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12.06.2012 - Ausgabe: 3/2012

Urban Landscape in Motion

by DI Karl Grimm and DI Dr. Dagmar Grimm-Pretner


How do you turn an unattractive, seldom-used public place in a central location into an internationally-renowned hotspot? In Tyrol, with the Eduard-Wallnöfer-Platz public square in the town of Innsbruck, an answer was found which attracted the interests of landscape architects and architects, as well as the skater-scene, too.

Teenagers have been praising the new public square saying there is “lots of freedom to learn new tricks”. Skaters don’t just travel there from the neighbouring communities, but also from the south of Germany, in order to experience this square - which is definitely something quite different. As a result, it wasn’t a skate park that was built, but an architecturally-superior, open-space design of a historic site which was realised. It’s not just skaters who come here to meet up, but anyone with wheels and no motor. And of course pedestrians who use the square, or who just want to watch the spectacle or who are just passing through.

The Eduard-Wallnöfer-Platz public square, named after a former Tyrol Landeshauptmann (governor) (that corresponds to a German Ministerpräsident (Prime Minister)), is situated in front of the Innsbruck Seat of Government, the so-called Landhaus (country house). The building was built during the Nazi regime as a monumental representative building. The square itself originated after the war in place of a building block when the French Military Government created a Liberation Monument in a welcoming, open environment. This winning goal is in the axis of the building portal and, with this, seems to create a sense of unity. Over the years, further monuments were left at the square and an underground car park was built. The square was hardly used, and then there were signs of deterioration on the slabs and green areas.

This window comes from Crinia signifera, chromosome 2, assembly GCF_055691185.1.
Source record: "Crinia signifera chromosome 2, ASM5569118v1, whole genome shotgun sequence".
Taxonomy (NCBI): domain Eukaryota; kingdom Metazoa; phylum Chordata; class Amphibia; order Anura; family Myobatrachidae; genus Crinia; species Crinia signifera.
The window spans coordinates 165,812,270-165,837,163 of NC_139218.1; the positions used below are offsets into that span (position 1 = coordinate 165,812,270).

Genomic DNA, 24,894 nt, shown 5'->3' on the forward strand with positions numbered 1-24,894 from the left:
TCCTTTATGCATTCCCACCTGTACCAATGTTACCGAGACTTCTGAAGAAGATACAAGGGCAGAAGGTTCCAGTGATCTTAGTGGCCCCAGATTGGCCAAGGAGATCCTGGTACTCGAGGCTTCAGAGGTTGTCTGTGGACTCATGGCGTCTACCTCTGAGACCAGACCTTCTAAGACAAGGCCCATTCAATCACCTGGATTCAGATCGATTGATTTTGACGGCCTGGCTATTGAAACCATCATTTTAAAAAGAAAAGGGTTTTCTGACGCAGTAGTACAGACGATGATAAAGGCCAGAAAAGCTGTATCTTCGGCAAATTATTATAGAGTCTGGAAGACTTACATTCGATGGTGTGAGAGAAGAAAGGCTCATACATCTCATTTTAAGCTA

For a re-launch of the square, in 2008 the Federal State of Tyrol organised a restricted, construction and art competition which the working team, consisting of LAAC architects and Stiefel Kramer architecture, together with the artist Christoph Grüner could decide for itself.

The new design disentangles the traditional ideas of a park or a square. A closed square sculpture takes the objects from the past and connects them to a logical location.
The terrain surface creates valleys which serve as paths, and hills which are abodes and areas of retreat. The artificial topography integrates monuments and exits for the underground car park and facilitates tree plantations over the roof of the garage. The standard material experiences a subtle arrangement thanks to various surface structures - sandblasted, coarse, polished, reflecting and smooth.

The whole square surface consists of in-situ concrete bays. The slabs, which are over 100 m² in size, are connected to each other using dowel bars.
A high-quality special concrete based on white cement with different-coloured granite as aggregate is used. The flowing concrete moulds were cast on site and subsequently milled. 3-D modelling programmes were used, in CAD and CAM, and the geometry was implemented with the help of templates. A changing appearance was achieved by milling, sandblasting and polishing the surfaces. Hydrophobic treatment and nano-coating support the cleaning process which is planned by regular sweeping and steam-cleaning several times a year.